The 6.8 kg limit is due to UCI regulation 1.3.019, which you can find here, and thus applies to all races sanctioned by the UCI. It was originally instituted in 2000 in order to ensure that manufacturers didn't produce racing bikes that risked structural integrity, to promote rider safety. At the time, with the then-current technology, that was considered a low weight and was in response to riders and teams drilling out metal components and using custom CNC'd components. Even then, it was recognized as a stop-gap regulation to ensure safe standards rather than imposing a complicated strength test (as you can see elsewhere in that document for the strength tests that apply to wheels. Those regulations were in response to wheels that failed resulting in rider injuries).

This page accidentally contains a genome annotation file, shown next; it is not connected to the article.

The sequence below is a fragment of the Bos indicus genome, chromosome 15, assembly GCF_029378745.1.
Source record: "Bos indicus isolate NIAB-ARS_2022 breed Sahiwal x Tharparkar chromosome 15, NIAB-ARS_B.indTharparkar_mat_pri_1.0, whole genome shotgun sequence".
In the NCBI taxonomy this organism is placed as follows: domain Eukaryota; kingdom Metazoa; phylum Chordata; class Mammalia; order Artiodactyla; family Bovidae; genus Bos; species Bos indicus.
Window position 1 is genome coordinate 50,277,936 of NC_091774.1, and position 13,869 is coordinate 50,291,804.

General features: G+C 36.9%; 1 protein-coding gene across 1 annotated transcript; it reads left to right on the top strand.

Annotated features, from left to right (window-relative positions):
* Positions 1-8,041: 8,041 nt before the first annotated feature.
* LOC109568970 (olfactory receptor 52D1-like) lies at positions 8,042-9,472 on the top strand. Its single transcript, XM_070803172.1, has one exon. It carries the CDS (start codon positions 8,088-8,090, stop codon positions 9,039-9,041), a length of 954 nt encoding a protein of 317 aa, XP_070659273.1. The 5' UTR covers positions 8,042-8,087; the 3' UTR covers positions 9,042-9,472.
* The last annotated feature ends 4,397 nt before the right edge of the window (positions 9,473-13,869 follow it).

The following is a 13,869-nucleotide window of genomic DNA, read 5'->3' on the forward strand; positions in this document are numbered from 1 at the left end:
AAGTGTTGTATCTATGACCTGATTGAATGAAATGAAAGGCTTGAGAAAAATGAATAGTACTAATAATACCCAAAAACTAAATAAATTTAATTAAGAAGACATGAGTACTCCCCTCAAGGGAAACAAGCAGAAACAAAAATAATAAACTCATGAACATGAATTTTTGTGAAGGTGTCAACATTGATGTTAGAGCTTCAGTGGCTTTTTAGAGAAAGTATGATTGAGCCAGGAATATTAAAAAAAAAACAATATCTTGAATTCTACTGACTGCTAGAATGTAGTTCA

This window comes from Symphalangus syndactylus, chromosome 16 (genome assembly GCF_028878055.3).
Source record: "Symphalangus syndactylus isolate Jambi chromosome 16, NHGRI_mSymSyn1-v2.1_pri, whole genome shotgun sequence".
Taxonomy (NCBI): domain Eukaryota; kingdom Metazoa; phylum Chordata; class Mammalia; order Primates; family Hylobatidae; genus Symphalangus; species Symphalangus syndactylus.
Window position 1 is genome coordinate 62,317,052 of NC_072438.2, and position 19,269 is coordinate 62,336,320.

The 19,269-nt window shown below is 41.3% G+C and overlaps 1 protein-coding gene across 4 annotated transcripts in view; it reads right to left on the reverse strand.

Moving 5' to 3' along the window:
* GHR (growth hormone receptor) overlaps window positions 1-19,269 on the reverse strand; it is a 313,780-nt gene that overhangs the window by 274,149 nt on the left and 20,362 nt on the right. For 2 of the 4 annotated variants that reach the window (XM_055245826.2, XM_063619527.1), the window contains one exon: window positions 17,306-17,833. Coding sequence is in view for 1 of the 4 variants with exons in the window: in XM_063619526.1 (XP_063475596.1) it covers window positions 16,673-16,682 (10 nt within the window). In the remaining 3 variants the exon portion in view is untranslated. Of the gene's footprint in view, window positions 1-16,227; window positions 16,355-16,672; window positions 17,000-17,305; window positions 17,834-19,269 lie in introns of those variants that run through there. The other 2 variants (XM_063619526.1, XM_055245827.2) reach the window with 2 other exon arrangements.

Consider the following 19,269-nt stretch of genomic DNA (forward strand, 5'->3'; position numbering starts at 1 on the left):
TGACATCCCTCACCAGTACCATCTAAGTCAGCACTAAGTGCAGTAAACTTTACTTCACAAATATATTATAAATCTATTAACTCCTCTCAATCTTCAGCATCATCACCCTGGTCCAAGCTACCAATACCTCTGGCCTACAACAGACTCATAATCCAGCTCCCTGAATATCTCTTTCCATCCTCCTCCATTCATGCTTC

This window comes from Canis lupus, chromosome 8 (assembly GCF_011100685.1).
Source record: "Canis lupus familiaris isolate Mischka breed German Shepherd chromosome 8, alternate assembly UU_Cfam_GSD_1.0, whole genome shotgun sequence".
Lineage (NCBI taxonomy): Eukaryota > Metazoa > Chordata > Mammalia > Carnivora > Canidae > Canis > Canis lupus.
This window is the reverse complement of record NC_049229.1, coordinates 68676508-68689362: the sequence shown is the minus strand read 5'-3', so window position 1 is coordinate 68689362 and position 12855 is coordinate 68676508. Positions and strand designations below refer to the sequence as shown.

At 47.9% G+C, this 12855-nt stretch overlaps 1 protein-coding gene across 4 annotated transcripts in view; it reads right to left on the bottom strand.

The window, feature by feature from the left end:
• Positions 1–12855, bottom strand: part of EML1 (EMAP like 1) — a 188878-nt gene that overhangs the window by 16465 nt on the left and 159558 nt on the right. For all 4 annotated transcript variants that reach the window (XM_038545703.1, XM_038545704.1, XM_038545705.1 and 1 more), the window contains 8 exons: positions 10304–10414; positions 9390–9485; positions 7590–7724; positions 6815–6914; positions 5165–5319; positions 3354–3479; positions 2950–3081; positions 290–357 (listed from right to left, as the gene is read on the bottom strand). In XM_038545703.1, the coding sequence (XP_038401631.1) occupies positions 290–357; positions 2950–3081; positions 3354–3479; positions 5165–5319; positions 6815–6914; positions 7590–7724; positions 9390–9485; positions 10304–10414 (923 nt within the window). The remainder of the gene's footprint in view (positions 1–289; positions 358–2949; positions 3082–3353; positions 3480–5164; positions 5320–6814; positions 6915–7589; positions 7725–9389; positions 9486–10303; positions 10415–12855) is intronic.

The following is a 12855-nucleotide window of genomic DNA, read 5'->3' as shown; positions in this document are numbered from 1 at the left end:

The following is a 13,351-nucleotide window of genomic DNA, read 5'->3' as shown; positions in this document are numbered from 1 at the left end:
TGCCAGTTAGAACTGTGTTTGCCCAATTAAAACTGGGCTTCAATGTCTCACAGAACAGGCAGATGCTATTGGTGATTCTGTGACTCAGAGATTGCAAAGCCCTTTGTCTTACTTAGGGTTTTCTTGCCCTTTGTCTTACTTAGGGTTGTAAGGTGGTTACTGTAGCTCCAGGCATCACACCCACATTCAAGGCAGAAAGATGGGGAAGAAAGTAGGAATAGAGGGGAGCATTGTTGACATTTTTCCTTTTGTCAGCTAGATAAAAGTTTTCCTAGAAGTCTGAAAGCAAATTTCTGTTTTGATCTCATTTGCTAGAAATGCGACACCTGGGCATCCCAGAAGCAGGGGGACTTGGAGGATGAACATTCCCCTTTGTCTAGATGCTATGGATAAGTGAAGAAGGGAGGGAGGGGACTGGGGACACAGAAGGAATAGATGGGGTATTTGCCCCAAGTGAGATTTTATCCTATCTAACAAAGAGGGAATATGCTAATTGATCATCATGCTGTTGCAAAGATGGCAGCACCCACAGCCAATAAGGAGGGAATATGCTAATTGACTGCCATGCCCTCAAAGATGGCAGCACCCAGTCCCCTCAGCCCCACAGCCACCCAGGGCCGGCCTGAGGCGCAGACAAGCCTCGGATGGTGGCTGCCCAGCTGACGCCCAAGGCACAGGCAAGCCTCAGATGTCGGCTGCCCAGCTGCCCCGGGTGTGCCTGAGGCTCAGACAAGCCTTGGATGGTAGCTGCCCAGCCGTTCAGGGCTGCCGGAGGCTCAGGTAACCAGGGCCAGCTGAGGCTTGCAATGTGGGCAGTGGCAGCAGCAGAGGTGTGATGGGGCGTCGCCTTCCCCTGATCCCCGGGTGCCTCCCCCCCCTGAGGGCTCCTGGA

For at least the last 10 years, unsuccessful attempts have been made to update the 6.8kg rule with a structural integrity rule. Current bicycle frames made from composites can easily drop below the 6.8kg limit, and some teams add weights to the frame to get above the minimum 6.8kg threshold. A side effect of this is that the use of power meters and other instruments have expanded in the pro peloton since they can sometimes be added without much penalty.